Your voting record according to www.votesmart.org is a long list of partisan kowtowing to the GOP establishment in Raleigh. Whatever people like Sen. Berger, now Sen. Tillis, Rep. Moore, and Sen. Tillman have proposed for the public schools and the charter schools, you have simply echoed with your votes.
You have voted to eliminate due process rights for educators as well as professional development opportunities, teacher academies, longevity pay and salary increases for advanced degrees. You have eliminated spaces for students in pre-k classrooms, teacher assistant positions, and class size caps. You have created obstacles for textbook funding and digital rollout efforts.
You have voted to extend vouchers which take away resources and money from traditional public schools. You supported a nonsensical A-F grading system of public schools as well as helped eliminate caps on the number of charter schools in North Carolina. You even helped to outsource virtual high schools to companies outside of North Carolina.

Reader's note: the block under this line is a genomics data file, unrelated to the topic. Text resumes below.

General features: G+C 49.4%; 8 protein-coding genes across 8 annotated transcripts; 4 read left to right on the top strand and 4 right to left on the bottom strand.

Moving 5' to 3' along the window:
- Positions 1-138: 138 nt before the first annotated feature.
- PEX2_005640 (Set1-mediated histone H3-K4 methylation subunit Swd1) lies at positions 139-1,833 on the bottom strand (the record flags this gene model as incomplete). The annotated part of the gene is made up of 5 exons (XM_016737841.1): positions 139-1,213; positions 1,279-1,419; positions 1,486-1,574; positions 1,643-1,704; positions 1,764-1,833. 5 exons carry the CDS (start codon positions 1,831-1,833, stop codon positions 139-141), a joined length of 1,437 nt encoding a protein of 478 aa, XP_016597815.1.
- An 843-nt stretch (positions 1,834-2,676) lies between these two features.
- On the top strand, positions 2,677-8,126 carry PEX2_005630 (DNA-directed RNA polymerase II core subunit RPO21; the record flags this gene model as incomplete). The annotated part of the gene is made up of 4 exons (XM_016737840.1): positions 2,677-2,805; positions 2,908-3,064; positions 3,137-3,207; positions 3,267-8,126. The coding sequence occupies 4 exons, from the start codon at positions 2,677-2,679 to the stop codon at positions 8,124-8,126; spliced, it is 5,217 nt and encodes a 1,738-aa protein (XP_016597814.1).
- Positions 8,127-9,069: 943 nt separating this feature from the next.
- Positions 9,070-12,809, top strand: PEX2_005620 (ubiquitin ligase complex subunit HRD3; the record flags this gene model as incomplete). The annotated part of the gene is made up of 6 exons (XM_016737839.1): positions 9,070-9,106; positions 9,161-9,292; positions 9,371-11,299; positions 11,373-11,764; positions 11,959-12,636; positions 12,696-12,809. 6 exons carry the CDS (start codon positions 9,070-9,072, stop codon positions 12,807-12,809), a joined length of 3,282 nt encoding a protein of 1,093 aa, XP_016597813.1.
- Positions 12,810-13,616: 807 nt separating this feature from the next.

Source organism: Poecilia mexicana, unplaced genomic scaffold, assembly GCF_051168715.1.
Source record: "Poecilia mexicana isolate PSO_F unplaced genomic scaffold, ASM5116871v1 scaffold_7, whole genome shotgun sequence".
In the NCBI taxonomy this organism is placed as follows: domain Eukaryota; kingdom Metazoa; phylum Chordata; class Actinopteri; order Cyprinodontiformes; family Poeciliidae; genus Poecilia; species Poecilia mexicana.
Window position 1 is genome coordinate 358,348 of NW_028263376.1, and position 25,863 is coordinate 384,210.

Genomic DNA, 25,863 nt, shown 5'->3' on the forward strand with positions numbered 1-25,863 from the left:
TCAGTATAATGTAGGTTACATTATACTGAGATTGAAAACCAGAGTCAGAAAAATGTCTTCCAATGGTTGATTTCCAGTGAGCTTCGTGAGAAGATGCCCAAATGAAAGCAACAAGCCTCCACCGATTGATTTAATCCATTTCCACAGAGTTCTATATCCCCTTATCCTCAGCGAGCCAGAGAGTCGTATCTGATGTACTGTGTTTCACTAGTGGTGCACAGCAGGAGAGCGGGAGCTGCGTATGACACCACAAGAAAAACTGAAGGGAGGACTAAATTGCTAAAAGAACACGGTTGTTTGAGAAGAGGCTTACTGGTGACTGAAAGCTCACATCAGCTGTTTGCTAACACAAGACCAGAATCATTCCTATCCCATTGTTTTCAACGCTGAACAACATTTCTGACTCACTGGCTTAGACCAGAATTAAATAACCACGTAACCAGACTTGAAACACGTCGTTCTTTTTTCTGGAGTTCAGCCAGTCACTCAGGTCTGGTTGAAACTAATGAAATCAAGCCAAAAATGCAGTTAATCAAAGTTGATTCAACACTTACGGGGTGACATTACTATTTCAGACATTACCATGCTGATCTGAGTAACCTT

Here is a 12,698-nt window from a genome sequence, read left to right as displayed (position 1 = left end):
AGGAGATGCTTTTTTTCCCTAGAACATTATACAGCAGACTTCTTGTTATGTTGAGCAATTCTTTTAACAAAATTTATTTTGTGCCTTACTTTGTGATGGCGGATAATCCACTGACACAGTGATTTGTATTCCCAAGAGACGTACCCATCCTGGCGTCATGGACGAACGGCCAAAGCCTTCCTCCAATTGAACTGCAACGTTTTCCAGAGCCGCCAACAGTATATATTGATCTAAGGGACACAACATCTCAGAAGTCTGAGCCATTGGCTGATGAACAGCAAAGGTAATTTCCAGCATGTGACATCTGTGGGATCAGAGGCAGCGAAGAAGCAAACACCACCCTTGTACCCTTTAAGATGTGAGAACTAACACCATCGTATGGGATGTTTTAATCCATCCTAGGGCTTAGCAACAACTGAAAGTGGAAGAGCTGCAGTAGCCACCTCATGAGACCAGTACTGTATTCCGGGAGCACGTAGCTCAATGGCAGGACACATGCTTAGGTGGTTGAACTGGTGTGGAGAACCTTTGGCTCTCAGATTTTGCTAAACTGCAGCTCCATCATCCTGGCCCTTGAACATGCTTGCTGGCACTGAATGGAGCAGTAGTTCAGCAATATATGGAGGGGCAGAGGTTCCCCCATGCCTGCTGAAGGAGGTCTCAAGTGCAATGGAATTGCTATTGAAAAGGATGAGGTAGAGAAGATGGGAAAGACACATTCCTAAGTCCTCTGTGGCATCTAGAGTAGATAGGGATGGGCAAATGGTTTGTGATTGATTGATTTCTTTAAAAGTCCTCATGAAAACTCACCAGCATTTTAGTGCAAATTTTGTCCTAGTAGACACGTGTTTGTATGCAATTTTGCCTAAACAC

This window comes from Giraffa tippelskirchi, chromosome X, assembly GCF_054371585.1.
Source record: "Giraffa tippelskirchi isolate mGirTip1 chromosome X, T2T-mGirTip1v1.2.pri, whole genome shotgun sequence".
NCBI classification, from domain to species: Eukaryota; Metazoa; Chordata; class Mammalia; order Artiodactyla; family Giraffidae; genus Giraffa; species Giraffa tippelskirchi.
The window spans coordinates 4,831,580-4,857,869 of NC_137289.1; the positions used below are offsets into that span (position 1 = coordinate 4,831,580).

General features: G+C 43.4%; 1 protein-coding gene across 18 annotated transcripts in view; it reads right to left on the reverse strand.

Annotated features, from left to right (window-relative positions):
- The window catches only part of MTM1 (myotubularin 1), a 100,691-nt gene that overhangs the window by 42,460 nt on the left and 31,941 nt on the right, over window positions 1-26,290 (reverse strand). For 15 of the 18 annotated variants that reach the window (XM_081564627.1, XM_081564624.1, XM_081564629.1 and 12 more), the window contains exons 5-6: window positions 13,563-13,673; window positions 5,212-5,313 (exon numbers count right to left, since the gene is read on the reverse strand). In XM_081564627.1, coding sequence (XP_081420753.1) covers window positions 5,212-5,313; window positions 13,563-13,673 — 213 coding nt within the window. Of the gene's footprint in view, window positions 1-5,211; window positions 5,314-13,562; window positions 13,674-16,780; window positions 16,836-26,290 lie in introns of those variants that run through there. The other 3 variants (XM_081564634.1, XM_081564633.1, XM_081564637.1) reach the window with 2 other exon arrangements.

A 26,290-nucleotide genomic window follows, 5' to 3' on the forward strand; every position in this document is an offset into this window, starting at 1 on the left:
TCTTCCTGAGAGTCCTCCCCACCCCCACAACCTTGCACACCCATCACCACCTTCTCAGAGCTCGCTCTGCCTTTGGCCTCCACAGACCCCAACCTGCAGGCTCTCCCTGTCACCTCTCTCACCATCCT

And you want to blame public schools for not doing an adequate job?
Furthermore, you voted for HB2, which actually discriminates against some of the very people you claim to represent.
Your growing disdain for public schools has even prompted your own party members to endorse other candidates for your seat. Adam Lawson in a report entitled “School board member Cathy Davis endorses Carney for state senate” related a statement by Ms. Davis that seems to sum up your commitment to public education. She said,